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Cut Down Your Coffee with Orzo

People are often surprised to discover I’m a coffee lover – especially as I regularly give advice on living a healthy lifestyle. In days of yore when I had a ‘proper’ marketing job I used to be a real caffeine addict. I once did a detox and on the afternoon of the first day found myself throwing up with a cracking headache, such was my body’s reaction to caffeine withdrawal. I vowed never to be in its grip to such an extent ever again! Nowadays I limit myself to one coffee in the morning, usually as I’m settling down to work, but it has to be good quality – I don’t do instant!

So when I was sent a sample of Orzo coffee substitute to try I was more than a little sceptical. It’s made from ground and roasted organic barley (orzo is Italian for barley as well as being the name of a type of pasta) and is completely caffeine-free. ‘Italy’s favourite alternative to coffee’ boasts the packet. Italians have an alternative to coffee? I always assumed they had espresso running through their veins! Italy is coffee’s spiritual home. But apparently barley has been used as an alternative to coffee for centuries. Anyway, I was very happy to give it a fair try, as I thought it might be helpful for other folk trying to cut down on their coffee consumption.

 I was sent the cafetière version of Orzo, which is prepared in exactly the same way as real coffee. The grounds seemed quite large and firm, much like instant coffee in texture. When brewed it seemed slightly greyer in colour than coffee and I began to think it would be awful. However, I admit I was pleasantly surprised – in fact it was quite a lot like decaff coffee, with a slightly smoky undertaste. My husband Steve really liked it and said he would happily drink it in the evening, when having normal coffee would keep him awake at night.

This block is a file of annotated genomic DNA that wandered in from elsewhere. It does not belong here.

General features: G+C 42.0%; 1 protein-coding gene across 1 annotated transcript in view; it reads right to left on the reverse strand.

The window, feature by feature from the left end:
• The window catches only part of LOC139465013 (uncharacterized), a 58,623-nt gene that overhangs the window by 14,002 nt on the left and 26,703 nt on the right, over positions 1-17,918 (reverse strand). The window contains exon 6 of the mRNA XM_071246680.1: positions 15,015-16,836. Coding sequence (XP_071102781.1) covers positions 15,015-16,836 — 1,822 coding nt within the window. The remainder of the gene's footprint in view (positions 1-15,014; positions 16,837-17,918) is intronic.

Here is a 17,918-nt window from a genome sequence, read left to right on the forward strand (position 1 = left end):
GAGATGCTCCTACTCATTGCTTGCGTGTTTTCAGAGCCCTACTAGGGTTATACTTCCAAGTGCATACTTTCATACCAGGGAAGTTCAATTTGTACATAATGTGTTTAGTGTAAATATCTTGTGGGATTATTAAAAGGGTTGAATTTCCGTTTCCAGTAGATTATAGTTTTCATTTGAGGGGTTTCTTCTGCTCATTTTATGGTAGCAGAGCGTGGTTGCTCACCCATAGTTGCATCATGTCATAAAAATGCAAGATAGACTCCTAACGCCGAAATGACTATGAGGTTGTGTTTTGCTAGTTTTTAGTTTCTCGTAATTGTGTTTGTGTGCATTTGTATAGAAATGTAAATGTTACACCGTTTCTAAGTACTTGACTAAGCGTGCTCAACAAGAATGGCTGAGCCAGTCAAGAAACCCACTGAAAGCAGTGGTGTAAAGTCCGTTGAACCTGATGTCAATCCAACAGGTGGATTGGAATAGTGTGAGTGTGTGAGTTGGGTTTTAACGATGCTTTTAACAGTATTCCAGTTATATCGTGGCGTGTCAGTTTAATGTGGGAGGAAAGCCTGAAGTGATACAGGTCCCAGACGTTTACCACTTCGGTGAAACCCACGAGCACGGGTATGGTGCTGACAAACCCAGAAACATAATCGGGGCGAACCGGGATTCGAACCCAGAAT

However, the real test came the next day. With my freelance copywriting/PR hat on I work one day a week in the offices of one of my clients, the Wicked Coffee Company, and took the Orzo in for the professionals to try! The boss took a bit of persuading, but I insisted I wanted an expert opinion. His verdict: “It’s not as bad as I thought it would be”. I think this is a real compliment from a devoted coffee lover who spends all day drinking proper espresso!

In terms of healthy coffee consumption I’d say one cup a day is fine. It kick-starts your metabolism and allegedly has many health-giving properties. But too much is definitely a bad thing and can lead to increased heart rate and blood pressure, insomnia, irritability and digestive problems. If you drink lots of coffee you really should think about cutting down – although don’t go cold turkey like I did! Orzo could really help with this, providing a drink that’s almost the same as real coffee but much healthier. If you feel you need frequent hits of coffee to get you through the day you should really be examining the root causes of why you feel so tired and find other ways to increase your energy levels.

 For further information on Orzo visit http://www.orzocoffee.co.uk/index.html

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